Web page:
> <partition-column-index>, <partition-operator-strategy>, <expression>
> triplets sorted by increasing partition column index and operator
> strategy number and in a form that can be represented as a Node tree.
> This can be attached to the plan for use at runtime or, if there are
> at least some constants among the expressions, used at plan time for
> partition exclusion.  So the main interfaces would be something like
> this:
> extern List *extract_partition_pruning_clauses(RelOptInfo *rel);
> extern PartitionPruneContext *CreatePartitionPruneContext(List *);
> extern Bitmapset *PerformStaticPartitionPruning(PartitionPruneContext *);
> extern Bitmapset *PerformDynamicPartitionPruning(PartitionPruneContext
> *, Datum *values, bool *isnull);
> In PerformStaticPartitionPruning(), we'd just ignore anything for
> which the expression was non-constant; to call
> PerformDynamicPartitionPruning(), the caller would need to evaluate
> the expressions from the PartitionPruneContext using the appropriate
> EState and then pass the results into this function.
> I realize that I'm hand-waving a bit here, or maybe more than a bit,
> but in general I think it's right to imagine that the work here needs
> to be segregated into two very well-separated phases.  In the first
> phase, we do all possible work to assess which clauses are relevant
> and put them in a form where the actual pruning work can be done as
> cheaply as possible once we know the values.  This phase always
> happens at plan time.  In the second phase, we get the values, either
> by extracting them from Const nodes at plan time or evaluating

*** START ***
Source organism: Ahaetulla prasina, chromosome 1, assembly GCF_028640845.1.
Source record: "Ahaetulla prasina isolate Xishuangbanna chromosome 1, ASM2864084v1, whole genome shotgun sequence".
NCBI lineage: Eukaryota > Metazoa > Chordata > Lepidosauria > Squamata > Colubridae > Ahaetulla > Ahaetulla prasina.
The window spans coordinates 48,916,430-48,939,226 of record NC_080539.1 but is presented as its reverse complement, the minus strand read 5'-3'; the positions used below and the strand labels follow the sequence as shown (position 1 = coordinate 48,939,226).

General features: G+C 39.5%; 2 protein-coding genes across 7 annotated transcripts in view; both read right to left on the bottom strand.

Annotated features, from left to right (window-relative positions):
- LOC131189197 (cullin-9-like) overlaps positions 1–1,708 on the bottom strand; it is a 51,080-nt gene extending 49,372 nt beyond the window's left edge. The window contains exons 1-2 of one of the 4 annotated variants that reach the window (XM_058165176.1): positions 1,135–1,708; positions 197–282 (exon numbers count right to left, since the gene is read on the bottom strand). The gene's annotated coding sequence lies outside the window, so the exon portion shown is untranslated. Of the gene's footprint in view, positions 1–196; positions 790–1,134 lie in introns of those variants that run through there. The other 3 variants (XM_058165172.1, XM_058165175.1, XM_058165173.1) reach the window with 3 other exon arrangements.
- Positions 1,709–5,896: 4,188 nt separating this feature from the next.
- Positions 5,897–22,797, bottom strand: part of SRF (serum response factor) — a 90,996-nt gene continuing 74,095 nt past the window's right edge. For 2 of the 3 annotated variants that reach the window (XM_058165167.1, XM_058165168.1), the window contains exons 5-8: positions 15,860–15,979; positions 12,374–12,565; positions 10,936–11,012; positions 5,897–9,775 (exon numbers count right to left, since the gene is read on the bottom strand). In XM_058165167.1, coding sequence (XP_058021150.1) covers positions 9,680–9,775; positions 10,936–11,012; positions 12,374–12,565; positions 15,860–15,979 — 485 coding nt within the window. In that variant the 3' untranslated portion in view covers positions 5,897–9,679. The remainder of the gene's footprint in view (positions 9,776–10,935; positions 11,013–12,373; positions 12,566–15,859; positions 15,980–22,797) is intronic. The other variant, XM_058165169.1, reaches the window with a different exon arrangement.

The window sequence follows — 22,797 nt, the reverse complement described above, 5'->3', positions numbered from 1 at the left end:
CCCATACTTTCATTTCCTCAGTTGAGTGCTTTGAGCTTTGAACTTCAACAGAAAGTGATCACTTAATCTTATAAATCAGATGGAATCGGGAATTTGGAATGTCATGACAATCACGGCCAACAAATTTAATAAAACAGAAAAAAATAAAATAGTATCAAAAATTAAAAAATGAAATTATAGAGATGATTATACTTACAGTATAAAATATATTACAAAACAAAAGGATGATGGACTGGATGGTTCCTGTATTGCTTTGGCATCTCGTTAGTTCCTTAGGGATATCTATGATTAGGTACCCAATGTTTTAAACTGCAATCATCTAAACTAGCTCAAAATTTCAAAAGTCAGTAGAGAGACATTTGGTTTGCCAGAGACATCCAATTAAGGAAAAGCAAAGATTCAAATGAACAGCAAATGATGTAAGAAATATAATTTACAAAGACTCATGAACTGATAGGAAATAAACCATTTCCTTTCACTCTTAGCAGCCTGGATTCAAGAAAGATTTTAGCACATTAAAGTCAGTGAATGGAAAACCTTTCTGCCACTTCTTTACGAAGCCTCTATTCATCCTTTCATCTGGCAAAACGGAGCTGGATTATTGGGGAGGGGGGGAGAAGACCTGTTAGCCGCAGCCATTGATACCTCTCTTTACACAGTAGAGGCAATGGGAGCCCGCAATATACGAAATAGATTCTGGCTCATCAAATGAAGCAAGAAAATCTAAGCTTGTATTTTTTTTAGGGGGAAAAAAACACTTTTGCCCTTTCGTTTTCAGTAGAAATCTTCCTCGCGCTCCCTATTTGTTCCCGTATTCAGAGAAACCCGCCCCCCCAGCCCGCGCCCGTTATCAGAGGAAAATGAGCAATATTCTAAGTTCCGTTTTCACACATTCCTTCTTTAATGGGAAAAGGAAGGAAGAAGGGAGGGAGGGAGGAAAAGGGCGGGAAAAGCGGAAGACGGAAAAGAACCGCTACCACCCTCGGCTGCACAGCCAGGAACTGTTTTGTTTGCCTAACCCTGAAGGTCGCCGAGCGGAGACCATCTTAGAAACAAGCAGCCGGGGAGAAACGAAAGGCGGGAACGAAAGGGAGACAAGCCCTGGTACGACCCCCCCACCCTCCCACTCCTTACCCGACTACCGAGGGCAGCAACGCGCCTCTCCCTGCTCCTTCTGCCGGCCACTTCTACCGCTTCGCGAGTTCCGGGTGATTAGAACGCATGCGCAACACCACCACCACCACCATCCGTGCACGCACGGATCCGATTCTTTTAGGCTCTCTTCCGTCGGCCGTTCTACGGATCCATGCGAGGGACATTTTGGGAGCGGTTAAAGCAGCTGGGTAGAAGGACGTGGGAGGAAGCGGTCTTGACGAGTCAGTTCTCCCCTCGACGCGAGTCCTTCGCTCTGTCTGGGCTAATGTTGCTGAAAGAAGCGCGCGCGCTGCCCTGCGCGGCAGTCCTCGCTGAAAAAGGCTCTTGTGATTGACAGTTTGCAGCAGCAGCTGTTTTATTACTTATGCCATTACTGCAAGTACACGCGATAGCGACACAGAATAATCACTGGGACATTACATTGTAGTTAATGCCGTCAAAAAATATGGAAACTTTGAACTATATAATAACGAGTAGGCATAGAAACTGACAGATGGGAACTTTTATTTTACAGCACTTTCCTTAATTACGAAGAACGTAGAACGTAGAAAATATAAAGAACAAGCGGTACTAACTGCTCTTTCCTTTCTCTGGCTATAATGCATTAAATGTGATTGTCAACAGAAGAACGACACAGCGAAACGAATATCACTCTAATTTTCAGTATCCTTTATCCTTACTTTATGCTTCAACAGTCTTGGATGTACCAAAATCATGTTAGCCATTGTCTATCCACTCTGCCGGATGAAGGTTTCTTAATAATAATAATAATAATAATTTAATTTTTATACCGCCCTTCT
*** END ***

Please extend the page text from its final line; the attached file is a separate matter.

> expressions at runtime, and then decide which partitions to eliminate.
> This phase happens at plan time if we have enough constants available
> to do something useful and at runtime if we have enough non-constants
> to do something useful.  Right now there doesn't seem to be a clean
> separation between these two phases and I think that's not good.

Hmm, I see that things can be improved and various points you've mentioned
here to improve the high-level interfaces seem useful.  I'll try to rework
the patch based on those and submit one early next week.

Looking at the rough interface sketch in your message, it seems that the
product of whatever steps we end up grouping into phase 1 should be
something that can be put into a Node tree (PartitionPruneContext?),
because we may need to attach it to the plan if some of the needed values
will only be made available during execution.

Given the patch's implementation, we'll have to make the structure of that
Node tree a bit more complex than a simple List.  For one thing, the patch
handles OR clauses by performing pruning separately for each arm and them
combining partitions selected across OR arms using set union.  By
"performing pruning" in the last sentence I meant following steps similar
to ones you wrote in your message:

1. Segregating pruning clauses into per-partition-key Lists, that is,
   generate_partition_clauses() producing a PartitionClauseInfo,

2. Removing redundant clauses from each list, that is,
   remove_redundant_clauses() to produce lists with just one member per
   operator strategy for each partition key,

3. Extracting Datum values from the clauses to form equal/min/max tuples
   and setting null or not null bits for individual keys, that is,
   extract_bounding_datums() producing a PartScanKeyInfo, and

4. Finally pruning with those Datum tuples and null/not null info, that
   is, get_partitions_for_keys().

Steps 2-4 are dependent on clauses providing Datums, which all the clauses
may or may not do.  Depending on whether or not, we'll have to defer those
steps to run time.


* What do we encode into the Node tree attached to the plan?  Clauses that
  haven't gone through steps 2 and 3 (something like PartitionClauseInfo)
  or the product of step 3 (something like PartScanKeyInfo)?

* How do we account for OR clauses?  Perhaps by having the aforementioned
  Node trees nested inside the top-level one, wherein there will be one
  nested node per arm of an OR clause.